When reflecting on the event, Butterbean told The Hannibal TV, "Bart went about it the wrong way, he tried to box; [there were] three one minute rounds." In VICE's Dark Side of the Ring docuseries, Gunn said, "After Wrestlemania, I knew I was done. There wasn't a future left there for me at all."

When speaking on the wrestlers involved with the tournament, Jim Ross summed it best in the docuseries, saying, "They got hurt, they got embarrassed, and they got their careers shortened."

Mr. Anderson's failed drug test and alleged insult

Ken Anderson has a history with both WWE and TNA. Although he got fired from both companies, with his WWE fate being solidified after a botched backdrop to Randy Orton resulting in a neck injury, it's how things went down with TNA that really put the nail in the coffin. According to Pro Wrestling Sheet, Anderson had a major push in store with his "Huh" talk show segment before it all came to a screeching halt. Inquistr reported that Anderson "appeared to be sluggish and stumbling around" during a 2016 match with Eric Young, which led to Anderson taking a drug test immediately afterward. They also report that Anderson "ended up testing positive for some medications of which he did not have a prescription." 

Anderson was also caught on video yelling, "F*** TNA!" at an ICW show in Scotland, which he claims was taken out of context. Speaking with The Pancakes and Powerslams podcast (via SE Scoops), Anderson explained, "You can say whatever you want on the mic. Anything goes. So, they started chanting, 'F TNA!, F TNA!' I said 'Okay, I don't work for them anymore, so yeah, I agree.'" 

While it's never been confirmed what exact drug Anderson was on during his match against Young, the wrestler did admit during a 2017 interview with The Steve Austin Show (via Wrestling Inc) that he was abusing pain pills "a little too much" when he was in the WWE. As he revealed, "Mostly the pain pill, Vicodin, was my vice."

David Schultz's commitment to character

Back in the 80s to early 90s, pro wrestling's credibility as a real contact sport was still pretty solid, and "Dr. D" David Schultz was one of — if not the most — feared man at the time. 20/20 reporter John Stossel was working on an exposé in 1984, showing wrestling as a staged event and had an interview with Schultz set up by Vince McMahon himself.

As Schultz later recalled to VICE's Dark Side of the Ring, "Vince comes walking in, and he said, 'Listen we got a guy out here making a joke of the business. I want you to go out and interview with him, blast him, tear his a** up, stay in character, Dr. D.'" When reminiscing on the interview in the docuseries, Stossel says, "I was feeling uncomfortable all the way and almost didn't ask him the question."

What question, you ask? Well, Stossel proceeds to tell Schultz, "I think this is fake," and before he could go any further, Dr. D slapped him not once, but twice. Stossel fell to the ground and would claim after the 20/20 segment aired that he now suffered from "probably permanent" ear damage. We may never know if Shultz's actions were truly at Vince's behest, but what we do know is that this led to a PR nightmare that subsequently ended with Schultz's firing.

Amy Zidian didn't know who she was talking to

Amy Zidian was only around for a cup of coffee (as they say). Initially a contestant in 2006's WWE Diva Search (think America's Next Top Model for female wrestlers), Zidian was brought on as a valet for SmackDown's resident cowboy Jimmy Wang Yang. This was done so that Zidian could get first-hand experience of the wrestling business without having to actually wrestle a match.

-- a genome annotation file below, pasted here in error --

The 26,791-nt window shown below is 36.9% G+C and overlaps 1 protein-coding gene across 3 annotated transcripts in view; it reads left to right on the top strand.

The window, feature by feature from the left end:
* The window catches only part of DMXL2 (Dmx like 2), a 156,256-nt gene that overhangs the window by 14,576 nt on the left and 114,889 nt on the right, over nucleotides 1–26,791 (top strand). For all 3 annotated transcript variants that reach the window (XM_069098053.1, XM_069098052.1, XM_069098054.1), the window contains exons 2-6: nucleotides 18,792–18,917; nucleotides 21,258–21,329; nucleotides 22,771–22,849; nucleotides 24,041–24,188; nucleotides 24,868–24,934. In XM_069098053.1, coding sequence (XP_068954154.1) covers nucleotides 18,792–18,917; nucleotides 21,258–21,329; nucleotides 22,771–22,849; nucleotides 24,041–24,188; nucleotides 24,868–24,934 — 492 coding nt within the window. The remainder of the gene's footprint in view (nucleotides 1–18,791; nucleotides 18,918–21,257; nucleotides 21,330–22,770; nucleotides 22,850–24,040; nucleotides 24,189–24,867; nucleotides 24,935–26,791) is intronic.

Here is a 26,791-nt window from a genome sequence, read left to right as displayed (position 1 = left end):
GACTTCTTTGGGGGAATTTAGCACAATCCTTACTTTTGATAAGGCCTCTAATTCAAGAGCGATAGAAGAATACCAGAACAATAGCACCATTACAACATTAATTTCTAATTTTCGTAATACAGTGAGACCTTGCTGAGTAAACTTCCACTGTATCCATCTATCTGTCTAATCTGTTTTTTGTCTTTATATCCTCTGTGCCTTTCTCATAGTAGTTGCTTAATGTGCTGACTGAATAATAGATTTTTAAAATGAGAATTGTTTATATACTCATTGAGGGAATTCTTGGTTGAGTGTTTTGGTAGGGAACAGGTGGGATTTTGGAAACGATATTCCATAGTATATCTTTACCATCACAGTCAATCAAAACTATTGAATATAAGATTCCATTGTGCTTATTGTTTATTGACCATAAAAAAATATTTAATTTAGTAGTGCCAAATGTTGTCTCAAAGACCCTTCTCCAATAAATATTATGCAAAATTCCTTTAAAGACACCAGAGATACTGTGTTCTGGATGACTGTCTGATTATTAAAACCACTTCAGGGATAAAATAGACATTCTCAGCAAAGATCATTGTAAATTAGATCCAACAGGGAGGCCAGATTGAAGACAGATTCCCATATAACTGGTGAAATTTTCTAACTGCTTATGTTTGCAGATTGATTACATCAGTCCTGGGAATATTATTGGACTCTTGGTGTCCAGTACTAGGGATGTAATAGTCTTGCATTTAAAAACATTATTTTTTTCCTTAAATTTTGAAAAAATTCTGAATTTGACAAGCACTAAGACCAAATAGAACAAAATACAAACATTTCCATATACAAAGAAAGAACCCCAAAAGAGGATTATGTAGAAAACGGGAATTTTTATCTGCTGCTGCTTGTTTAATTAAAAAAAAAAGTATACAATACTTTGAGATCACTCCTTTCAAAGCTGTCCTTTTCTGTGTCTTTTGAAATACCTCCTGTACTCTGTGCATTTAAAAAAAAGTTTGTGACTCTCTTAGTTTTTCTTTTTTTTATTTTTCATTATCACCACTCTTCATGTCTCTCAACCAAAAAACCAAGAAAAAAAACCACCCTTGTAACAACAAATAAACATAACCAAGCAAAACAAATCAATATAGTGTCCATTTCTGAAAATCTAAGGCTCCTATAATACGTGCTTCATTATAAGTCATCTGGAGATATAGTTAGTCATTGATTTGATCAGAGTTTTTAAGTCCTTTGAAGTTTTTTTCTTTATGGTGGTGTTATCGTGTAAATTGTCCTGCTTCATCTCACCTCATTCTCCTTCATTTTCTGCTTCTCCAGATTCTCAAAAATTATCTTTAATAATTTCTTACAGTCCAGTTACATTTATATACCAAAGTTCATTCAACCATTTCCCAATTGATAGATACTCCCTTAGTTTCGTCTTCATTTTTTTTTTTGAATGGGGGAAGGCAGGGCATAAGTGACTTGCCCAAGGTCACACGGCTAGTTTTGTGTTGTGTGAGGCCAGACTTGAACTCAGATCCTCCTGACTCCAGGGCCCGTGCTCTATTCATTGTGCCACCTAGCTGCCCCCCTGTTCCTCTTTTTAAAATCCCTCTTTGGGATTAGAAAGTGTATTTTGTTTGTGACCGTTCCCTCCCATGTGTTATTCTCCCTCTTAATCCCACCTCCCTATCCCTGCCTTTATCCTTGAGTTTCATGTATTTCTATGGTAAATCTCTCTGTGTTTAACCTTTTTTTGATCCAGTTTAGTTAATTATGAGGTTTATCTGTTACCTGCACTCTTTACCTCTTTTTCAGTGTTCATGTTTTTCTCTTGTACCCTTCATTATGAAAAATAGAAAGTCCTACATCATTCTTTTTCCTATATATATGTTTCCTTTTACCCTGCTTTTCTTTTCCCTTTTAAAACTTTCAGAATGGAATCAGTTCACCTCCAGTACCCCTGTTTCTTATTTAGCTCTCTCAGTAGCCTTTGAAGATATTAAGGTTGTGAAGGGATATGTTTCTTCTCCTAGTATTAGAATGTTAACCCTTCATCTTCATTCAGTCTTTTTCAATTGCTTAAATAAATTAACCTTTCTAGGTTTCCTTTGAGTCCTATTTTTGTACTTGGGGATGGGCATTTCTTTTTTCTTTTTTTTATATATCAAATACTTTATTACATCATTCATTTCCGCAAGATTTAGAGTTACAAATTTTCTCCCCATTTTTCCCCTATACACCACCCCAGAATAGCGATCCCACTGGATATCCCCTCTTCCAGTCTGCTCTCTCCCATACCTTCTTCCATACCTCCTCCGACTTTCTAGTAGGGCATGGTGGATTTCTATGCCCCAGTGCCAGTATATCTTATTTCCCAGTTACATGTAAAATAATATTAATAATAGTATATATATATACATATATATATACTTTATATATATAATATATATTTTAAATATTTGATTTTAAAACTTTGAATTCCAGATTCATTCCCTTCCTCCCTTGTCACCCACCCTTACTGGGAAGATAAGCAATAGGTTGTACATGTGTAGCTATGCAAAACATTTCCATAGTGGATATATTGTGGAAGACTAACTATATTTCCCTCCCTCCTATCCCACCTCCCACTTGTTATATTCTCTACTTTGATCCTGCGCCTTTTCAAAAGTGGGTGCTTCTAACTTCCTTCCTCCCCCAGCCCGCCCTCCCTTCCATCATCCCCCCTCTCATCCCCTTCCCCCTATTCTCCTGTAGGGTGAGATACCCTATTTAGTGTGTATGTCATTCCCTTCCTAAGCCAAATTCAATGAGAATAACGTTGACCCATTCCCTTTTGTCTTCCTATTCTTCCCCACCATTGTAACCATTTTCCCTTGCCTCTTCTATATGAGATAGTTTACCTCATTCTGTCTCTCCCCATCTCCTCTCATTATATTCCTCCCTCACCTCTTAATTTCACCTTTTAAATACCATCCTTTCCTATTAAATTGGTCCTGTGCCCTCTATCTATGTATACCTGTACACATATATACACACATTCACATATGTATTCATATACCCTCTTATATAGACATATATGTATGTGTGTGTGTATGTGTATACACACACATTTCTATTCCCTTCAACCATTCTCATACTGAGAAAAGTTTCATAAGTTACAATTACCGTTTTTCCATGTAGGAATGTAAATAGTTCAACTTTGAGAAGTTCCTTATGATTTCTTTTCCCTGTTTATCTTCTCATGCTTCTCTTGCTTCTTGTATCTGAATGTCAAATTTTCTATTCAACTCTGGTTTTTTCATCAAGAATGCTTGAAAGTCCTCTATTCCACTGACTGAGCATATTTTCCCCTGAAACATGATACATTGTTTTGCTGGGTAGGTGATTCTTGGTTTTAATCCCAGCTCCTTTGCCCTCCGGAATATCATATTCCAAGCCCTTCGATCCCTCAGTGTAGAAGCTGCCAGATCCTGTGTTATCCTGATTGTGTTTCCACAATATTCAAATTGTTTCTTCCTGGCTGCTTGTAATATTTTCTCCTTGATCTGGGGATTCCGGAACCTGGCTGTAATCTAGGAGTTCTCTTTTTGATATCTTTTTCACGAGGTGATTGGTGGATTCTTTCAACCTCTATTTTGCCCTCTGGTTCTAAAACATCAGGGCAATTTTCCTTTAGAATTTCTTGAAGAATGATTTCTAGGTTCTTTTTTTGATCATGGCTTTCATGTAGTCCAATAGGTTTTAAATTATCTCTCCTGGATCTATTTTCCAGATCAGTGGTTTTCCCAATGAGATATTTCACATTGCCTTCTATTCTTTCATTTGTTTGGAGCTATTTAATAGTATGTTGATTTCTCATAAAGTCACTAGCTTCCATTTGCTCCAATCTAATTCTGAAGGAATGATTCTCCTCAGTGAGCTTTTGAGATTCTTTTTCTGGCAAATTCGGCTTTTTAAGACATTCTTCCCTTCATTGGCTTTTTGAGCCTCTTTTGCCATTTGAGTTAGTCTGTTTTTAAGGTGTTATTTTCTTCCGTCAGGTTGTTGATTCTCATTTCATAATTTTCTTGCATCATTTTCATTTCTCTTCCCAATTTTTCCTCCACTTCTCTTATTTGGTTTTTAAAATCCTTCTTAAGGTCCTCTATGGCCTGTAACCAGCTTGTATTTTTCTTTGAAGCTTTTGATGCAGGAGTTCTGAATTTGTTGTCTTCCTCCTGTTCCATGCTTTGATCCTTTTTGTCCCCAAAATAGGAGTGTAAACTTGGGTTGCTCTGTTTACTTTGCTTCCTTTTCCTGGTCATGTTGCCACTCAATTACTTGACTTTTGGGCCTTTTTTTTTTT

According to the Wrestling Observer Newsletter (via Bleacher Report), Zidian "asked Vickie Guerrero how she became a diva when the rest of the women in WWE were in shape." She also insulted some other former Diva Search contestants, but what really sealed her fate was asking Stephanie McMahon (Vince's daughter) "who she was to give her advice" when she was just trying to help her with a segment. 

WWE's Vice President of Talent Relations, John Laurinaitis (who you might remember from his "People Power" General Manager gimmick), was a big fan of Zidian's but couldn't save her after a mistake that huge. Jimmy Wang Yang, on the other hand, recalls how quick the firing happened in an interview with Tommy Dreamer's House of Hardcore's Podcast, stating, "I think the rounds got around that she didn't know who Stephanie was, didn't know who Vickie was. Ok, this girl definitely doesn't belong in this business." And just like that, Zidian was gone.

Alundra Blayze makes a statement she could never live down

Alundra Blayze was one of WWE's top female performers in the '90s. She defected over to WCW while being the WWE Women's Champion in the midst of a five-year ratings war between the two organizations dubbed "The Monday Night War." On an episode of Monday Night Nitro, Blayze, now going by Madusa, went on WCW TV with the WWE Women's title belt and threw it in the trash, a move she says ruined her.

In an interview with the Bischoff on Wrestling podcast, she said, "I went through crap. That was the defining moment for everybody for twenty years. I had to live with that. It ruined me. Basically. I never did an interview for wrestling. I never went to a wrestling signing. In fact, this is the second or third podcast that I've ever done since I retired." Regardless of the event, Blayze was still considered a trailblazer in women's wrestling and was inducted into the WWE Hall of Fame in 2015.

The Hitman gets hit hard

Bret "The Hitman" Hart was undoubtedly a wrestling superstar. The five-time WWE champion jumped to WCW after the infamous Montreal Screwjob at Survivor Series '97, one of the most shocking events in all of wrestling: Hart not only spits in Vince McMahon's face but is seen lettering "WCW" in the air. Little did The Hitman know it was the beginning of the end for him.

After one dreadful storyline after another, his career came to a screeching halt when he suffered a career-ending injury in '99 after a boot to the head by Bill Goldberg. This led to concussion issues that forced him into retirement, a sad end for the best there is, the best there was and the best there ever will be.

In an interview with WWE Backstage, Hart reflected, "If I could do it all over again, I think I'd try to figure out a better way to stay in WWE."